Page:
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Peter DeWittBack to OpinionPeter DeWitt

An evolved inauguration

“Our journey is not complete until our gay brothers and sisters are treated like anyone else under the law. For if we are truly created equal, then surely the love we commit to one another must be equal, as well,” President Obama said yesterday in his second inaugural address.

Jase Peeples watches a television broadcast of President Obama declaring his support of same-sex marriage Wednesday, May 9, 2012, at The Mix bar in San Francisco. Peeples, who has lived with his partner for nine years, welcomed the news. Photo: AP Photo/Ben Margo

This week, the LGBT community witnessed a profound moment when President Obama said the word gay. It sounds simple. However, if you have never been on the outside looking in or always felt that you belonged to a larger, more accepted group, you may not fully understand the impact of the moment. Some of you may not even care. According to Karen Tumulty in the Washington Post, “President Obama on Monday became the first president to use the word “gay” as a reference to sexual orientation in an inaugural address, declaring the movement for equality to be part of the pantheon of America’s great civil rights struggles.”

It was a profound moment because all too often the word gay is used in a very different context. It can be used in a derogatory way to put people down or to bully others. It is often used to make fun of someone and may be followed with a physical assault. Even young children use the word “gay” pejoratively and although they may not always it’s explicit meaning, they understand it as an insult.

On Monday, though, the word gay was used in a very positive way to address the fact that the LGBT community does not have equality across the country. In fact, in the New York Times, Kim Severson wrote that in Georgia, “public money is being spent by private educational institutions that “punish, denounce and even demonize students in the name of religion solely because they are gay, state that they are homosexual, happen to have same-sex parents or guardians, or express support or tolerance for gay students at school, away from school or at home.”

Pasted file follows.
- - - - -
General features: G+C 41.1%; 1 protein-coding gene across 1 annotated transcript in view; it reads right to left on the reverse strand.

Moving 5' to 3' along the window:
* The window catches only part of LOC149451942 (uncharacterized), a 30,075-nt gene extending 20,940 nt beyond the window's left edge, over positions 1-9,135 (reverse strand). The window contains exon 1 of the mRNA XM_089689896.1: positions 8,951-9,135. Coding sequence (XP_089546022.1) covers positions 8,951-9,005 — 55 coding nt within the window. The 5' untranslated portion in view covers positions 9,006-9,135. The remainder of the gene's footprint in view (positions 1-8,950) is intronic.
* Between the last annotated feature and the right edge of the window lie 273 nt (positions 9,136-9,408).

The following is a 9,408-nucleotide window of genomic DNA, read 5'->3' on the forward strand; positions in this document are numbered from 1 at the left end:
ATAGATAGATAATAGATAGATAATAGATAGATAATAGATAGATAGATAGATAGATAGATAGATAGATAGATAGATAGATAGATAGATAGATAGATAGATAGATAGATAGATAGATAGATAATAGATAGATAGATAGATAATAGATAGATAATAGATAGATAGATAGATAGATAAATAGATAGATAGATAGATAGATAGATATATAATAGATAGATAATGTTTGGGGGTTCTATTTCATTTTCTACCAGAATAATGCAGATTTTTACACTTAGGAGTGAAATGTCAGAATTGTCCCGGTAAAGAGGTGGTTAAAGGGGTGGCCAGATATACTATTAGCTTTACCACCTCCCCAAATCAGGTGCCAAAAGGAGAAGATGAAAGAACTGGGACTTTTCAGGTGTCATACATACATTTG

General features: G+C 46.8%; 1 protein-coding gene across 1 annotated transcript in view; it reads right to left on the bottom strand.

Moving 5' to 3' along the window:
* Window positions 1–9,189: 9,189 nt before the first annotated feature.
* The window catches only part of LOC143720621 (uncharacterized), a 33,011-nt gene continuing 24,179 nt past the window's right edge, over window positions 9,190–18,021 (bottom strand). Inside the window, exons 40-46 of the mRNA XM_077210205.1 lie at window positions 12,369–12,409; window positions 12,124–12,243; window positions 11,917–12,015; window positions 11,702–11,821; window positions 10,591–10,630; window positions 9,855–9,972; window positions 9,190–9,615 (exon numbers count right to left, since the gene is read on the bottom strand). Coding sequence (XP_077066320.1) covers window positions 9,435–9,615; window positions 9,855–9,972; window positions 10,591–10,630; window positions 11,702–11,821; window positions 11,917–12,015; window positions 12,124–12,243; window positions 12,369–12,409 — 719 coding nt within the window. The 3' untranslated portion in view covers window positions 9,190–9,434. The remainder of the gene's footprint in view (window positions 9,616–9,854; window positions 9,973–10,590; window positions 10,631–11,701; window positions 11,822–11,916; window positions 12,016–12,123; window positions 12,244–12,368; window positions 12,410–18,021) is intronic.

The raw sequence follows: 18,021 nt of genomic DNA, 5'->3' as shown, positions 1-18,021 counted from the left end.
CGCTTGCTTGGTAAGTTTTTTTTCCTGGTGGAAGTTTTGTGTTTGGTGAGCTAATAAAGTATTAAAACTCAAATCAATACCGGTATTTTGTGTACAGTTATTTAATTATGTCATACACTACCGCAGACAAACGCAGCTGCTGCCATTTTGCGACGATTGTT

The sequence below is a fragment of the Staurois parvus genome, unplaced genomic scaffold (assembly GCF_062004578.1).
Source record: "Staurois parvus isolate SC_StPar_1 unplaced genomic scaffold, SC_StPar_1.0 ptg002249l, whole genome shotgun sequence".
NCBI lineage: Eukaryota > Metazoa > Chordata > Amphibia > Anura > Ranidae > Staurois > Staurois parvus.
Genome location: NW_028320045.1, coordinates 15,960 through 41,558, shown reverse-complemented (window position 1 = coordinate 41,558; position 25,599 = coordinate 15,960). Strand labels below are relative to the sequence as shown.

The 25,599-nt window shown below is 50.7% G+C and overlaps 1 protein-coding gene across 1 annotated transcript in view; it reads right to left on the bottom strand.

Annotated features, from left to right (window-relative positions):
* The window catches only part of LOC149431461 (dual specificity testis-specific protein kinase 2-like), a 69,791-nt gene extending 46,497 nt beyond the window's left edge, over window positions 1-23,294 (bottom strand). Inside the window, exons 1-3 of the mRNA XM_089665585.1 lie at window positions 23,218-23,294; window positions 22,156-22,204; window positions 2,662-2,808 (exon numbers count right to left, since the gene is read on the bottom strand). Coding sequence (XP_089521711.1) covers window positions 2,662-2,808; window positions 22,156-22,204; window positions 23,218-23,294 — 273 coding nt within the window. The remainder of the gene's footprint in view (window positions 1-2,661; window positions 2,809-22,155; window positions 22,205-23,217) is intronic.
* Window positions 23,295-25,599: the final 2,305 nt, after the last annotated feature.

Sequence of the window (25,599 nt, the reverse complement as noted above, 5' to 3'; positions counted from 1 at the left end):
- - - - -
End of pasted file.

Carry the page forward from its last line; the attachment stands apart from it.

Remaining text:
Given stories like that, there is little wonder why the LGBT community had such a proud moment when they heard the President speak so passionately about equality. The President’s use of the word gay is so much more than just the words use. It’s the fact that there is a President trying to fight for the rights of a group that have long been marginalized. The LGBT population now has high hopes that the tide of discrimination is changing.

Some LGBT youth may not yet understand the full impact of the President’s words. They enter a school that is inclusive and go home to a supportive family that loves them. Other LGBT youth understand how historic President Obama’s words were and hope that it changes their present situation because they attend schools that are un-supportive and have peers who are hostile. They may even live in houses with a family that will disown them for who they are.

A 2011 Gay, Lesbian Straight Education Network (GLSEN) study found that, “Despite signs of progress, the survey found that the majority of LGBT students are faced with many obstacles in school affecting their academic performance and personal well-being. Results indicated that 8 out of 10 LGBT students (81.9%) experienced harassment at school in the past year because of their sexual orientation, three fifths (63.5%) felt unsafe at school because of their sexual orientation and nearly a third (29.8%) skipped a day of school in the past month because of safety concerns” (Kosciw).

We have heard too many stories in the past few years involving LGBT youth who have taken their lives because they were bullied and harassed at school or at home. A few states have taken the steps of creating laws to help end the senseless bullying. New York State created the Dignity for All Students Act (DASA), requiring all schools to safeguard and protect students from bullying based on sexual orientation and gender expression. The president’s speech only helps further the cause of protecting this marginalized group. Hopefully it will provide some hope to the LGBT youth who feel very alone.

In Arthur Lipkin’s book, “The Case for a Gay and Lesbian Curriculum,” Lipkin writes,“No one should underestimate the value of teachers’ including gay people when they talk with students about cultural diversity.  Just hearing the words “homosexuality” or “gay/lesbian/bisexual” in an accepting context sends a powerful message to young people, and creates the potential for a tolerant environment.”

It no longer just involves teachers and administrators. President Obama’s inaugural address sent an outstanding message to the entire LGBT community. The President, however, was not always so passionate about gay rights. Early in his presidency he did not support gay marriage. Over the course of his first term, he changed his mind and announced that his view on the subject was always evolving.

His evolution somewhat mirrors that of others in our society. With exposure to a group and open dialogue about equality comes change.

Although pockets of society have been more accepting over the years, the President’s 2013 inaugural address added more hope and even more acceptance. His speech will be something the LGBT community will remember for a very long time.

Peter DeWitt, Ed.D. is a principal in upstate, N.Y. and writes the Finding Common Ground blog for Education Week. He is the author of Dignity for All: Safeguarding LGBT Students (Corwin Press. 2012). Connect with Peter on Twitter at @PMDeWitt or at